Welcome Back!

By the end of this class, you should know...

  • What is a linked list?
  • How is a linked list different from an array?
  • What are the advantages of using a linked list instead of an array?
  • What are the advantages of using an array instead of a linked list?
  • What is a node?
  • What are some of the linked list operations?

Writing your own Linked List class will give you good practice on pointers:



Over the next few classes we will be working a lot with pointers. Image source.

Review Activity

With a partner, answer the following questions:
    • What is an ADT? Give the two part definition.
    • What is the difference between an ADT and a Data Structure?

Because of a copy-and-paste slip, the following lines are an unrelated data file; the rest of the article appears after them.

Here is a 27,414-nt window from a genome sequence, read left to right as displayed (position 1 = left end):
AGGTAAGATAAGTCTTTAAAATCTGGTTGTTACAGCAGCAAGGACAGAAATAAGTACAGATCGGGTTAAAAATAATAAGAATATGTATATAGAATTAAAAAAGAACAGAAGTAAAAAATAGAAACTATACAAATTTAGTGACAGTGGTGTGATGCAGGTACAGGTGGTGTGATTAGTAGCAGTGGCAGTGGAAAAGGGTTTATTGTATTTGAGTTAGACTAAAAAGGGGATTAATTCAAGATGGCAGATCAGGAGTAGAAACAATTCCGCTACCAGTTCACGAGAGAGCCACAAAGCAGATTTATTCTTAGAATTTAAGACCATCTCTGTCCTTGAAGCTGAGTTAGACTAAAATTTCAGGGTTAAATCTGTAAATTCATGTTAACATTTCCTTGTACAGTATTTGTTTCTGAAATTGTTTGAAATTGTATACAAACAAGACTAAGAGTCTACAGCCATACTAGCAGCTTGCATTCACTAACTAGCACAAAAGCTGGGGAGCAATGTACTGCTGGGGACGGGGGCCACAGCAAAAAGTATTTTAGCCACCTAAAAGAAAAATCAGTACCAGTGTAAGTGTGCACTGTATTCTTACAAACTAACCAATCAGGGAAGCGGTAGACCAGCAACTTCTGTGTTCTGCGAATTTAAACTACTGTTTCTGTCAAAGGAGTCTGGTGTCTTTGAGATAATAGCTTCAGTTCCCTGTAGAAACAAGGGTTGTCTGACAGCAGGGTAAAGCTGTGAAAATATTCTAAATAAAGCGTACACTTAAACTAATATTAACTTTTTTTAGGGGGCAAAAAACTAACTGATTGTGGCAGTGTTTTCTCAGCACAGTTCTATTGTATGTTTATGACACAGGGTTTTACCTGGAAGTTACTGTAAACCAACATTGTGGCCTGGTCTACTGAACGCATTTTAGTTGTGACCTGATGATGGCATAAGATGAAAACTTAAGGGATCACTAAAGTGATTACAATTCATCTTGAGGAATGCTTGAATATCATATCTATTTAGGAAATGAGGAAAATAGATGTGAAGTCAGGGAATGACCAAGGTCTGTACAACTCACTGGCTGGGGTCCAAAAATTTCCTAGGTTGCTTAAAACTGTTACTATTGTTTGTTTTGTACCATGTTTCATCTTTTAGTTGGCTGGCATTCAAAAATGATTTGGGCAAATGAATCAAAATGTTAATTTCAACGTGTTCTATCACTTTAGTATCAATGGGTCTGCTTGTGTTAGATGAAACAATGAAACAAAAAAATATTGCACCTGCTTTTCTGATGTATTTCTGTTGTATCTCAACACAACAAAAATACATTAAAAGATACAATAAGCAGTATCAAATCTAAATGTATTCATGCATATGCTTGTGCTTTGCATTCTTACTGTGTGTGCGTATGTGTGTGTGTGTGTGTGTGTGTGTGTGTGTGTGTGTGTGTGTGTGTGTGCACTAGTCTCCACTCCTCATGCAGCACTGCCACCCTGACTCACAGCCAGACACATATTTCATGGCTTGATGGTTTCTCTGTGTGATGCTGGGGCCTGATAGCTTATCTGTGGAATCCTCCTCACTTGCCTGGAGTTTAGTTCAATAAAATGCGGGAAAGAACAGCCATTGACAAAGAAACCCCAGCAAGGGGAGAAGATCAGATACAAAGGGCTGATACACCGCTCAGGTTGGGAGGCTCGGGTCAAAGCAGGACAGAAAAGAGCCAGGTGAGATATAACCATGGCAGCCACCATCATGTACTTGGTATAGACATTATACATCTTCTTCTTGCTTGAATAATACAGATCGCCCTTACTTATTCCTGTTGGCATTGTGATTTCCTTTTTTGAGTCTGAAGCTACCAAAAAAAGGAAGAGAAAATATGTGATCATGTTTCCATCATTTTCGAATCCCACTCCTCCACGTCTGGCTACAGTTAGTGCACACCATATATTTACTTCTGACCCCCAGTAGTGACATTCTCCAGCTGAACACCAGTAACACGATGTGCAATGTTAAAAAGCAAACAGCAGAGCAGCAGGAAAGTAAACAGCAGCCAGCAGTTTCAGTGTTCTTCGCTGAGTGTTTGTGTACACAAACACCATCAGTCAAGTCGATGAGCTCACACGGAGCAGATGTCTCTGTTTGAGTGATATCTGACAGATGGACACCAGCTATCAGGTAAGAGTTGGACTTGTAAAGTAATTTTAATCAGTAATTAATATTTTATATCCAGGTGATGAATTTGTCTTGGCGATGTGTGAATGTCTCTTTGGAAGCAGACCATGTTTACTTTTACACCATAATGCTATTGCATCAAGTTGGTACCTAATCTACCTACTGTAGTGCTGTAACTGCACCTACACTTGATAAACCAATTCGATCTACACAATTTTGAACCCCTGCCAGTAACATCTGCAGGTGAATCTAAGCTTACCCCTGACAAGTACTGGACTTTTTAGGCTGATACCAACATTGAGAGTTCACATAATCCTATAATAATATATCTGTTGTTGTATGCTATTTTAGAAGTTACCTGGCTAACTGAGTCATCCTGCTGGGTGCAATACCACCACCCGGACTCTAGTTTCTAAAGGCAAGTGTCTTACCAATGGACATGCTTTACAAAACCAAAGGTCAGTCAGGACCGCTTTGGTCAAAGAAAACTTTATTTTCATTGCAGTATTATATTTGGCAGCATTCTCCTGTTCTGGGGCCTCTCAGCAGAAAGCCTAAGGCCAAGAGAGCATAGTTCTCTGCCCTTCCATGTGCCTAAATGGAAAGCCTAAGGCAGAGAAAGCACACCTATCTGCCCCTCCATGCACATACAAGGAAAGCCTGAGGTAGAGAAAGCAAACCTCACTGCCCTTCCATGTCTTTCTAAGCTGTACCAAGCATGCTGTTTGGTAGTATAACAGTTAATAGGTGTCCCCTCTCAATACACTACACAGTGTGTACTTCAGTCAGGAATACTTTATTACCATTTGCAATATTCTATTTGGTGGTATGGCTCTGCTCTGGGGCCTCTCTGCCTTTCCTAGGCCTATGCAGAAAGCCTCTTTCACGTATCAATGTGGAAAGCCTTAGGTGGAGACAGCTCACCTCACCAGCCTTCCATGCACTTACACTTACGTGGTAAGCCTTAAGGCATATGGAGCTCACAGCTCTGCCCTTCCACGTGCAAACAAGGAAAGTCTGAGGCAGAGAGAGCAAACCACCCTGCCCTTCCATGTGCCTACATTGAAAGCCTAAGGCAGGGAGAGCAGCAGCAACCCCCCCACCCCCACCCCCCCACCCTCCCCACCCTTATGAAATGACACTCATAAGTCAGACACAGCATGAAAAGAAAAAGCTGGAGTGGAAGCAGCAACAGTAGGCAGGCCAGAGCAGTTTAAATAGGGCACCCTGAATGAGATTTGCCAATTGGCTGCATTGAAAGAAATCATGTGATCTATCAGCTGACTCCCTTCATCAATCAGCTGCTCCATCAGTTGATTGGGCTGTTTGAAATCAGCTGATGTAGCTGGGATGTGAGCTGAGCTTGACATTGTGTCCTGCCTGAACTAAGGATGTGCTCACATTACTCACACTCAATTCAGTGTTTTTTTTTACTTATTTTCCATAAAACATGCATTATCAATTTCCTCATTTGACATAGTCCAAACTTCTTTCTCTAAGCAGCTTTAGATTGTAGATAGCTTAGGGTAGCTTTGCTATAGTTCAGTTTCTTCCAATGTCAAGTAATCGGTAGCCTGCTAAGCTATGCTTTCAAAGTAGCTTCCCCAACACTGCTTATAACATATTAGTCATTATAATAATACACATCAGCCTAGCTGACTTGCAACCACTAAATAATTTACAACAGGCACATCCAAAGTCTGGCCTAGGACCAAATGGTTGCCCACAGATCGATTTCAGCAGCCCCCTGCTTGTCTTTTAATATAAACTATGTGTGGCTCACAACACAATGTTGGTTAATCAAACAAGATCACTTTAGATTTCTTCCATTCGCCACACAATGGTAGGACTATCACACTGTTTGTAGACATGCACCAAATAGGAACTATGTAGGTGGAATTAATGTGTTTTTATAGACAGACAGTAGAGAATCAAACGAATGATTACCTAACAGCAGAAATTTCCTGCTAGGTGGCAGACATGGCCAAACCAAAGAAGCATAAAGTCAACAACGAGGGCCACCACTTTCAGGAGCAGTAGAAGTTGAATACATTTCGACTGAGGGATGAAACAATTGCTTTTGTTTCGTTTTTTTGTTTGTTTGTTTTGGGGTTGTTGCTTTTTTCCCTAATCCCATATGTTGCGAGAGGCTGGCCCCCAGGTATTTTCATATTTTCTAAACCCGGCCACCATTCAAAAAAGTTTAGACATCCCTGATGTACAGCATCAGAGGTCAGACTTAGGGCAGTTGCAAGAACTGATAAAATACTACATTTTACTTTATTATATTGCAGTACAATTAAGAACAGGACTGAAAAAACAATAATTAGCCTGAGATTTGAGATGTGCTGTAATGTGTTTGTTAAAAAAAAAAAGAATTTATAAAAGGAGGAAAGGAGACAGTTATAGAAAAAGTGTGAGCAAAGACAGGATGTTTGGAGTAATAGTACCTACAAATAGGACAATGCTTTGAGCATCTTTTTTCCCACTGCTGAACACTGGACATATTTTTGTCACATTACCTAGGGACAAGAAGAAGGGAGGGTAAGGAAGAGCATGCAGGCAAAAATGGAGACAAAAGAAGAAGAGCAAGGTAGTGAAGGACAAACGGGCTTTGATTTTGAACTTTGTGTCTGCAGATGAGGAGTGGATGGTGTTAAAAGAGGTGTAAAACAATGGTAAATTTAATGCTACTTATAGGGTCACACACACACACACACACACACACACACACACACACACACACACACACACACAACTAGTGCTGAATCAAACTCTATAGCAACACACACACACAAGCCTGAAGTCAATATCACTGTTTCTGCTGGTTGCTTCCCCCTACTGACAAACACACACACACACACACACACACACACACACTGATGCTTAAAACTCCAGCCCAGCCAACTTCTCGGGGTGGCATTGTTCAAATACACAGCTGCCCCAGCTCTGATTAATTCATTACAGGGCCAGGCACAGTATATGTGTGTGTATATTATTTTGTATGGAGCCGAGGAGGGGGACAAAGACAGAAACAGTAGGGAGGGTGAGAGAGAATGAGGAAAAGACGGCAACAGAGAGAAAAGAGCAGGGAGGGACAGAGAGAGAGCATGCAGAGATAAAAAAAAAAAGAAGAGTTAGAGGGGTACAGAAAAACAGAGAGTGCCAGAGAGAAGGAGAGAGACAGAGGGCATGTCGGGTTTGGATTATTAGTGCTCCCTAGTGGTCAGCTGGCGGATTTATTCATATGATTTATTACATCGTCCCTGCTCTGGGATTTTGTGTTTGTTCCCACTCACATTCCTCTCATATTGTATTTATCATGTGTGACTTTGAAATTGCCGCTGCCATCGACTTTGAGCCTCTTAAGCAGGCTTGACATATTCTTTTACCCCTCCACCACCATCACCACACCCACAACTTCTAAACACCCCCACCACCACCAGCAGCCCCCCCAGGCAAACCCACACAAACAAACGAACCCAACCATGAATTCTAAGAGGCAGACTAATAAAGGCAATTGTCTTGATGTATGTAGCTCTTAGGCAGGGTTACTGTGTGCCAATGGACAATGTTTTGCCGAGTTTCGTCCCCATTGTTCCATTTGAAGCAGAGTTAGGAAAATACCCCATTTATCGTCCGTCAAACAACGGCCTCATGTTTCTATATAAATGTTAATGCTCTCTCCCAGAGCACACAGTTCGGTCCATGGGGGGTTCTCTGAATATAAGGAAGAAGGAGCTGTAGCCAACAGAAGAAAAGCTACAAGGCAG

• Label the following prototypes as either access function, manipulation procedure or constructor:
      • void setName(string name);
      • int getID() const;
      • Student(string name, int id);

What is a Linked List?

  • We are all familiar with lists.
  • We use lists all the time for things like grocery shopping, e.g.:
    • Bread
    • Kale
    • Chocolate
  • Or, keeping track of our assignments:
    • Physics exam Wednesday.
    • Do Calc homework tonight.
    • Read short story for English.
  • A linked list is simply a list of values that are linked together in a special way.
  • We will discuss linked lists and how they work in detail during this lesson.

Linked Lists vs Arrays

Why Not Arrays?

  • When looking to store a collection of data (e.g. phone numbers, names in a class roster, etc), your first thought might be to use an array.
  • Arrays are a fundamental language construct in C++ and as such offer a good first point of comparison.
  • However, arrays are not always the best choice to store data.
  • Can you think of any problems with arrays?
Problem 1: Arrays are of fixed size: